Sunday, January 04, 2009
Two monsters battle to settle our future
Posted by David Smith at 09:00 AM
Category: David Smith's other articles

kong.jpg

Here we are, and what a challenge it is to steer through the prospects for 2009. On one side is the reality of the credit crunch. Appropriately, given that the original film came out in 1933, and that this is the worst crisis of its kind since then, Goldman Sachs dubs this King Kong.

On the other side, for the UK, is another monster, this time one that should have a big positive impact: the combination of ultra-low interest rates, a huge depreciation of sterling — 24.7% on average between the end of 2007 and the end of 2008 — the government's fiscal stimulus and, let's not forget, the fall in oil and commodity prices. These add up to what in normal circumstances would be an unprecedented boost.

This powerful force, as lovers of Hollywood B movies will recognise, is Godzilla. The battle between King Kong and Godzilla will determine the outcome for 2009.

Let me start with Kong. One or two bankers have put their heads above the parapet. Sir Win Bischoff, chairman of Citigroup, acknowledged that bankers were "partly to blame" for the crisis. John Varley, chief executive of Barclays, said banks faced a "public-relations crisis" and should share their portion of responsibility.

Brave though these two are to break cover, to suggest the banks merely played a part in the crisis is a bit like saying Hamlet had a cameo role in Shakespeare's play. This was, and is, the bankers' crisis.

The banks lost shareholders hundreds of billions investing in instruments their managements did not understand. The attitude of bank boards had not moved on from Barings in 1995 when it was brought down by the Leeson affair — Don't ask questions as long as it makes money.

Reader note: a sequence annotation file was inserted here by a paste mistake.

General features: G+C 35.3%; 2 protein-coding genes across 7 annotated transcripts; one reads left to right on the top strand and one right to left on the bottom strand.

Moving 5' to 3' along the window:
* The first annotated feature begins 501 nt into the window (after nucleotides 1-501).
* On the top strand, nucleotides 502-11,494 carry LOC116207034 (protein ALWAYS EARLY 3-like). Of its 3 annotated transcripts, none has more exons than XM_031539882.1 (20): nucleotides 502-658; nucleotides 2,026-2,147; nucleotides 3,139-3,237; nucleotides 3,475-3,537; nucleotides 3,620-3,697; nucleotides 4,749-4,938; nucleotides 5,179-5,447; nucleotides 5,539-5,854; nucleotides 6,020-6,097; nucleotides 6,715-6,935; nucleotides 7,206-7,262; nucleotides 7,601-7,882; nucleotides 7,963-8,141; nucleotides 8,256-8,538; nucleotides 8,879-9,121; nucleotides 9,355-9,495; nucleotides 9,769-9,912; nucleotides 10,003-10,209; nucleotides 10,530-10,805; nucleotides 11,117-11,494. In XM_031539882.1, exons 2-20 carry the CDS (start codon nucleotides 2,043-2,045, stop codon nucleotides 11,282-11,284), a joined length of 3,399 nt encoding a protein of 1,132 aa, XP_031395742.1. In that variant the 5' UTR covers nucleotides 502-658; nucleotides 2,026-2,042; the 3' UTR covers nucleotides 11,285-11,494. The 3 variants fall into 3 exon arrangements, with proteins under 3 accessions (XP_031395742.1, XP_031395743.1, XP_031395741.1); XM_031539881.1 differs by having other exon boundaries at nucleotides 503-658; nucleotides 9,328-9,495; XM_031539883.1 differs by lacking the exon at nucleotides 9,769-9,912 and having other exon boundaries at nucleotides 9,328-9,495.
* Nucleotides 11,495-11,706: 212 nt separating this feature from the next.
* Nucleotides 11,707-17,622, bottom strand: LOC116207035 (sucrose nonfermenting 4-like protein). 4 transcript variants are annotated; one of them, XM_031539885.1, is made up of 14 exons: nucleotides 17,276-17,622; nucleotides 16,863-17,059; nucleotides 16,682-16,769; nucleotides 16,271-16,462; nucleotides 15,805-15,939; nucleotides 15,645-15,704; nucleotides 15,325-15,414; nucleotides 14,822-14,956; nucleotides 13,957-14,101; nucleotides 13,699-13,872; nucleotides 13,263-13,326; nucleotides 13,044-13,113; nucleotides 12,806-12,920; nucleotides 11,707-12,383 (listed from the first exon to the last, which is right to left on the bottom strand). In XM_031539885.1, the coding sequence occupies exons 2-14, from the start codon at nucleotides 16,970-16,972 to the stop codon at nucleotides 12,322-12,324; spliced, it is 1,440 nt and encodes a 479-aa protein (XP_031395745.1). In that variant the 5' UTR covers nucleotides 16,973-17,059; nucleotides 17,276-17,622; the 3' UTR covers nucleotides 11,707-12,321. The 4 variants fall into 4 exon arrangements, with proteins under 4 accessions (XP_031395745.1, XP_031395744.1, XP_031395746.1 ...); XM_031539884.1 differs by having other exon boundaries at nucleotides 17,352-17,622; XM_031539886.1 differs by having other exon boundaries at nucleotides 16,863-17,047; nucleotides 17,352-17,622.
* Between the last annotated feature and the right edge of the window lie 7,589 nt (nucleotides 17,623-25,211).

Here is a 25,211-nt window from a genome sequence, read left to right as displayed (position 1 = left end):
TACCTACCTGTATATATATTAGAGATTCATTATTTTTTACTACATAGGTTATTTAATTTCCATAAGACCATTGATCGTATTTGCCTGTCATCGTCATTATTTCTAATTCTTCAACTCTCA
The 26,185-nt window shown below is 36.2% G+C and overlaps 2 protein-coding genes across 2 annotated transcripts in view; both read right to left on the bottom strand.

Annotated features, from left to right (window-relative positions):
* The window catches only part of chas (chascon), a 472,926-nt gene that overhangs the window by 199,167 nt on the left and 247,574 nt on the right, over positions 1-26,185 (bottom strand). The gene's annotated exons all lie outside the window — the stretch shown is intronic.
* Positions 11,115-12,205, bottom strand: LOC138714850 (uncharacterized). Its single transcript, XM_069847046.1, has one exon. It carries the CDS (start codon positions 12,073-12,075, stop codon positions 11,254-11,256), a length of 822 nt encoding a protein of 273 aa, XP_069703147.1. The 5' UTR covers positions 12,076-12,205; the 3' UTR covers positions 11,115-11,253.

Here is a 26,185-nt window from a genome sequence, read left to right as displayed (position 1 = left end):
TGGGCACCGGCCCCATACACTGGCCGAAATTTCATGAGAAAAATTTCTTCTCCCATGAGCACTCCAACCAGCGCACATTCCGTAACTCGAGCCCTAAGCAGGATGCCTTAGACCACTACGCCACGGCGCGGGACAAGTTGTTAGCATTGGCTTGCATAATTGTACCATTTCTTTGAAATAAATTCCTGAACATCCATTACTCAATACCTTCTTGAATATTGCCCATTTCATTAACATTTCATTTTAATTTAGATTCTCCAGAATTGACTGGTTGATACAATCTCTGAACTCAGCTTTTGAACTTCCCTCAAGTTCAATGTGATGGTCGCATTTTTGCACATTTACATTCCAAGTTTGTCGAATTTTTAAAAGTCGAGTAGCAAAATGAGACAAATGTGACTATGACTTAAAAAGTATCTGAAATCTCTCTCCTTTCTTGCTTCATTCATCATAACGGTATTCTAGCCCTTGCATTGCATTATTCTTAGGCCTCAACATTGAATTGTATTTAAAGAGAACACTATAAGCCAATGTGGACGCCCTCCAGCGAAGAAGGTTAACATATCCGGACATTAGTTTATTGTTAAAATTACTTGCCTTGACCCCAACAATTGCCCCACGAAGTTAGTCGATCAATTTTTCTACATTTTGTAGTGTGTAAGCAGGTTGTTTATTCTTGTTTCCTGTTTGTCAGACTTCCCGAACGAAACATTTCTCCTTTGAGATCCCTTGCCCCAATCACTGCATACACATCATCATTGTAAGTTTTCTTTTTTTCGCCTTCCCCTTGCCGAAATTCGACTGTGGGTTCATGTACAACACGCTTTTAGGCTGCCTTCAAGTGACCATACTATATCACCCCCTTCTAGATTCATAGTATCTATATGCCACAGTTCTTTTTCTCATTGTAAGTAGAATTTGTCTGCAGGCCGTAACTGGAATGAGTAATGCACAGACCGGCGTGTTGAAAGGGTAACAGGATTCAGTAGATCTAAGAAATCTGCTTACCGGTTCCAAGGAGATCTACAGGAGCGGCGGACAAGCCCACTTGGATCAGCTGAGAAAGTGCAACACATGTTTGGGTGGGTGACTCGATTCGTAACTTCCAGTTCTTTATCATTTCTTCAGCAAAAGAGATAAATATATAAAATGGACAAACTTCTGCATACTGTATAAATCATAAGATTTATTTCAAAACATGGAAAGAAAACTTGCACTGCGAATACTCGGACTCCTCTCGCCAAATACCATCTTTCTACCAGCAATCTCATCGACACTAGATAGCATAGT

The banks failed in the most fundamental way when it came to banking business — they did not ensure their lending was based on secure sources of funding. This is chapter one, line one in the banking textbook, and they screwed up. Their failure verged on the criminally irresponsible.

Yes, banks should have been better regulated and, yes, the failure of the ratings agencies was abject but we should be clear where the responsibility lies.

And, to clear up a misunderstanding I left hanging a few weeks ago, when quoting the Liberal Democrat Treasury spokesman Vince Cable, that responsibility does not lie, in my view, with bank customers, particularly personal customers. I'll return to UK household debt in the coming weeks, to correct some important misconceptions, but it was not the job of bank customers to ask whether their bank actually had the funds to lend.

But we are where we are, and the credit crunch is still biting. The Bank of England's latest credit conditions survey shows lenders tightened availability of credit to households and businesses over the past three months and expect to tighten further over the next three. The banks, by reining back, are making the economic situation, and their own, worse.

Don't get me started on the argument, from baleful bishops or anybody else, that the last thing we should be doing is encouraging more borrowing. What we are talking about is ensuring a normal flow of credit in the economy, without which it cannot function. I am not confident the bankers understand that, which is why there is a strong case for the government to lend directly or use its influence on the sector to ensure that lending flows.

What about that other monster force, the big stimulus? The contrast between Britain, with a combination of a lower pound and lower interest rates, and the eurozone, where the effects of rate cuts have been offset by the rising euro, is striking.

Add in the real income boost from lower energy prices and, for borrowers, much lower interest rates, and the scope for eventual recovery should be formidable. Consumer spending, after all, is overwhelmingly financed from income growth.